• Identifying and addressing problems at work that are holding you back.
  • Learning to make the most of your skills, attributes and experiences.
  • Advice on CV and cover letting writing.
  • Assistance with using creative ways to find a job that suits you.
  • Realising the importance and impact of your work within your life.
  • Formulating a set of attainable goals and a plan of action.
  • Taking steps to change your life and become healthier and happier. 

Sharon Belden Castonguay, EdD explores the psychology of career decisions:

What does career counselling involve? 

Meeting with a career counsellor will typically take place in one-to-one sessions where you will be asked a variety of questions about your life plans, career intentions and goals. You can, however, request to take part in group sessions where you can support others and share interests and abilities.

Career counsellors are trained to help with a wide range of work-related issues and will respect your individual needs and values in their approach. Sessions are safe, supportive and completely confidential - providing you with the opportunity to explore your concerns in depth and put together constructive career plans.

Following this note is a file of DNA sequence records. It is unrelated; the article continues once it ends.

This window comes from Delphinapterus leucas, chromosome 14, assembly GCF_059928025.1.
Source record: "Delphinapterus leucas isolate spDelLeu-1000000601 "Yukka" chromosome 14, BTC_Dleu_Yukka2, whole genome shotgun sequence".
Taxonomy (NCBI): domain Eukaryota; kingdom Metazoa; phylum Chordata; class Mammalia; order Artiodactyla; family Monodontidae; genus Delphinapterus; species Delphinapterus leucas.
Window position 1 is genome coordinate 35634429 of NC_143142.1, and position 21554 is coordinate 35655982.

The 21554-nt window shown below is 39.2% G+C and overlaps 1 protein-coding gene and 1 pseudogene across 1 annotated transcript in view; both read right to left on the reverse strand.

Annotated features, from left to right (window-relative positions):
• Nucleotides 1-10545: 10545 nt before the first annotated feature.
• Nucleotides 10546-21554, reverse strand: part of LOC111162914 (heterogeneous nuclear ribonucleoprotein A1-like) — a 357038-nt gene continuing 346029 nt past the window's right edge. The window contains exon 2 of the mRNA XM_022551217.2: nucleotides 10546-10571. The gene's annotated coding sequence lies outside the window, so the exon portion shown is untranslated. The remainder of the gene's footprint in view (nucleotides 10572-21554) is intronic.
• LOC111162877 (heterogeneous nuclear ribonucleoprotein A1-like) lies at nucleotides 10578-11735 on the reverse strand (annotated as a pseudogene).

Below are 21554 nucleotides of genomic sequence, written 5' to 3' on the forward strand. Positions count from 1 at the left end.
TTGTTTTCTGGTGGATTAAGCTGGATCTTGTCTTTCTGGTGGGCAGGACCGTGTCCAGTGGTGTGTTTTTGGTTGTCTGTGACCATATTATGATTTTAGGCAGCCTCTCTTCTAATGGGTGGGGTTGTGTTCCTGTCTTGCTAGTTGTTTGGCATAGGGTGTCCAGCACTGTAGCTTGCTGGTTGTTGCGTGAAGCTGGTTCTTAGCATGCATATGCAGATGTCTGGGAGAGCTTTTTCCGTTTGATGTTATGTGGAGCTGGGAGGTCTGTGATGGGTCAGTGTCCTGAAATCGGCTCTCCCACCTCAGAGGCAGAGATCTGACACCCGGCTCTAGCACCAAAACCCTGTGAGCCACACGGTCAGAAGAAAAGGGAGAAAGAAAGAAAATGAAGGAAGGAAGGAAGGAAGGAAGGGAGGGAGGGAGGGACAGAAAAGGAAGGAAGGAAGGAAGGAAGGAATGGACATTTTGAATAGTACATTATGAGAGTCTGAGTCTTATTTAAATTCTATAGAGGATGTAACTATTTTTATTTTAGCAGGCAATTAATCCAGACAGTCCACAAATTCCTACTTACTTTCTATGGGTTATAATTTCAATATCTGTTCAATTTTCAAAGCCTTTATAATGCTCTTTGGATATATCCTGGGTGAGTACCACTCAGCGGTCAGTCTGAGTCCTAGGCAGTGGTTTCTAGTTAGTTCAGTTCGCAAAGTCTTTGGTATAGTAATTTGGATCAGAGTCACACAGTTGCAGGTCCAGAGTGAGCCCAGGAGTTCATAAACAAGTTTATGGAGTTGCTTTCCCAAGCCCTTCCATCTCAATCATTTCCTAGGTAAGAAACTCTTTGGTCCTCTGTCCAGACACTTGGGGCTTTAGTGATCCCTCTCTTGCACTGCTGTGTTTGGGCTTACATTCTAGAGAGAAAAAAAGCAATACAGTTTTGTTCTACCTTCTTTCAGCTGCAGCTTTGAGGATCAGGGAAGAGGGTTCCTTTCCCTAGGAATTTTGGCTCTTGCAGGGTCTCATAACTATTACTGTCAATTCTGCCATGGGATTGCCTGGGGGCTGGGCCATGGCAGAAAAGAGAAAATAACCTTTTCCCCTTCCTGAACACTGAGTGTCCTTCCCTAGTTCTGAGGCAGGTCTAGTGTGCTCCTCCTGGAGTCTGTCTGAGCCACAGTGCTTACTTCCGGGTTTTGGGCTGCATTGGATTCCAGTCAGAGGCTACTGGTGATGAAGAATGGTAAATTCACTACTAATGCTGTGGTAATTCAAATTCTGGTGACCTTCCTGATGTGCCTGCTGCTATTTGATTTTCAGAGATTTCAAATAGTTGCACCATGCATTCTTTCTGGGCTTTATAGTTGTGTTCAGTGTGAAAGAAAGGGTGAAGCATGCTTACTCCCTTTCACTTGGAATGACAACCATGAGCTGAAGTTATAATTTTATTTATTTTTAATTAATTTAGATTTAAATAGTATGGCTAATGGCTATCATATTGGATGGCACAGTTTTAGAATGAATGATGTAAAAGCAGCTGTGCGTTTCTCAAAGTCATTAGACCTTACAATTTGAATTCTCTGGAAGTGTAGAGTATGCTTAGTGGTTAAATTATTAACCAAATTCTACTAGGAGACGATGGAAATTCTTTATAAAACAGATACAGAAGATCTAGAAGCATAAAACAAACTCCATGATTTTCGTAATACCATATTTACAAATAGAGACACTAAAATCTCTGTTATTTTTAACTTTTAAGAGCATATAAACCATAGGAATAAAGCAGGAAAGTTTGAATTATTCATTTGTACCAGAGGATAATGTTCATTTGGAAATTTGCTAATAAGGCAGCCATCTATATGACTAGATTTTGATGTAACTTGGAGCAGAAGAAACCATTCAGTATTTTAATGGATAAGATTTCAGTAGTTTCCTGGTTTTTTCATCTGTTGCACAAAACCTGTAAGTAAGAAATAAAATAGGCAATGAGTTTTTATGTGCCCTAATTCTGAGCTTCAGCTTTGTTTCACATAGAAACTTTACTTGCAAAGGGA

The content of your sessions will ultimately depend on your situation and what you hope to gain from work counselling. Below is an exploration of some of the areas you may cover during your sessions. 

Realising your career objectives 

A key aspect of career counselling is helping you to explore and better understand what you want from a career, what interests matter to you personally and what your goals and aspirations are.

A career counsellor will also discuss factors that could influence your decisions or affect your goals. Answers to these questions should help to assist you in realising your career objectives and what role would be most suited to your situation and needs. A career counsellor will also aim to provide you with as much information possible about the path you are considering and ensure it suits your personality. 

Exploring your skills and attributes  

You may feel that you are fully aware of all the skills you have picked up throughout your education and/or working life, but a career counsellor can help to identify additional skills and attributes you possess which will be appealing to potential employers. They can put your qualifications, experience, strengths and weaknesses in a broad perspective while helping you to consider the desired salary, job market, location, and educational possibilities.